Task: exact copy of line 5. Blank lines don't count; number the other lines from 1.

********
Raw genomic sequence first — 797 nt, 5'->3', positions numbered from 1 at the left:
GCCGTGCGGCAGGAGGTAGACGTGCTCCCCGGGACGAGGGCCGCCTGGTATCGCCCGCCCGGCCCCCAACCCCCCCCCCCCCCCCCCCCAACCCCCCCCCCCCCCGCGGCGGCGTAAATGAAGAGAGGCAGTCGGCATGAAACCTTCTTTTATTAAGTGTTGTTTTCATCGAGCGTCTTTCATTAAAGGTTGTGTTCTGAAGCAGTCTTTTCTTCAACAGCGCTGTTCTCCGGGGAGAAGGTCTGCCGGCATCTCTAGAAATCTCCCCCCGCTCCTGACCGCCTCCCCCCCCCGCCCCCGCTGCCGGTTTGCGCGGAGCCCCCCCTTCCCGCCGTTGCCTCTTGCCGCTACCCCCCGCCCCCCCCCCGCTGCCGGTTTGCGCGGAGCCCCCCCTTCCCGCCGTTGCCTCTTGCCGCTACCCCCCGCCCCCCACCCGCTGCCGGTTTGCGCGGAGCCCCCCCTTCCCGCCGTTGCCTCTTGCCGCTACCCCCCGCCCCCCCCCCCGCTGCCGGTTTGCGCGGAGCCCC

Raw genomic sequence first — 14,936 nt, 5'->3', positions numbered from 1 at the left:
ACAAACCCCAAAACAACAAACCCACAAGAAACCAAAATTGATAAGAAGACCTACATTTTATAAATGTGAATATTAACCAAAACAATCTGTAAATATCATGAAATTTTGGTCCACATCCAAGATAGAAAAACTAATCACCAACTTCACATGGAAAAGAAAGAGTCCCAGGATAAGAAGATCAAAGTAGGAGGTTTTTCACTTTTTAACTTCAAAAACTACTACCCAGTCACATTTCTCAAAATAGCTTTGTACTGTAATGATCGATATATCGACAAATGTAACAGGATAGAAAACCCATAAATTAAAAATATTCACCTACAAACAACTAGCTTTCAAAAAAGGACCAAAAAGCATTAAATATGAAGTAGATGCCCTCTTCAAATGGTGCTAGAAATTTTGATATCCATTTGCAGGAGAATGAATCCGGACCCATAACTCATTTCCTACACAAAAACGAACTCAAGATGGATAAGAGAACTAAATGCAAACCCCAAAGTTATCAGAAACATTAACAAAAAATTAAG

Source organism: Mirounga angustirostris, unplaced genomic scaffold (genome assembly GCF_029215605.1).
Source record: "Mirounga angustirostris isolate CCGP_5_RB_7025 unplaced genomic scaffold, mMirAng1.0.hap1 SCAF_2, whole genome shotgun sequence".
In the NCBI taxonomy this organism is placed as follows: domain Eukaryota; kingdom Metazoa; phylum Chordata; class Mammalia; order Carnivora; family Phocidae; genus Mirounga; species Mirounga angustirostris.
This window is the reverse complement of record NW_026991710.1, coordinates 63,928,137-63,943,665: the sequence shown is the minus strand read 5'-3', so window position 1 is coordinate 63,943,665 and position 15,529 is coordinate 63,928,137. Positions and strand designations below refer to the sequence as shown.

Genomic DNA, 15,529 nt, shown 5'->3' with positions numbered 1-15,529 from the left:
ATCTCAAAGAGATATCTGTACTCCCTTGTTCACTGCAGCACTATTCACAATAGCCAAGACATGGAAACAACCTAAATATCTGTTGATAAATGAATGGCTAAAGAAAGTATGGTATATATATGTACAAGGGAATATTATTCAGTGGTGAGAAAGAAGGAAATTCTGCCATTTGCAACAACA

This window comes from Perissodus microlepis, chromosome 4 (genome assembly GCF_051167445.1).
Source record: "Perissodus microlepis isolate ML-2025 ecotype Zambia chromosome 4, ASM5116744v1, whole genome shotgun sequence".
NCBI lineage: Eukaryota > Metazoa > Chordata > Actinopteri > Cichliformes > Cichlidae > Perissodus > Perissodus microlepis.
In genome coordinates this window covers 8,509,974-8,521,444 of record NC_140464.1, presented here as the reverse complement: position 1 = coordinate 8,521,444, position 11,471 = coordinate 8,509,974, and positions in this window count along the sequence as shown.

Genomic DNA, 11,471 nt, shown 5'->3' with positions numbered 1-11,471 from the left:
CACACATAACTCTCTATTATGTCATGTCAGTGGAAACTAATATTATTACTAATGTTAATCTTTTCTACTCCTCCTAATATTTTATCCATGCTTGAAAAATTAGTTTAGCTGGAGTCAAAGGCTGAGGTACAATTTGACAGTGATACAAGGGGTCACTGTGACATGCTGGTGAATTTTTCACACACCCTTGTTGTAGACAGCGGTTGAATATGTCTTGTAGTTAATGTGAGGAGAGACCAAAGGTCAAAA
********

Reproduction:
Source organism: Mirounga angustirostris, unplaced genomic scaffold (genome assembly GCF_029215605.1).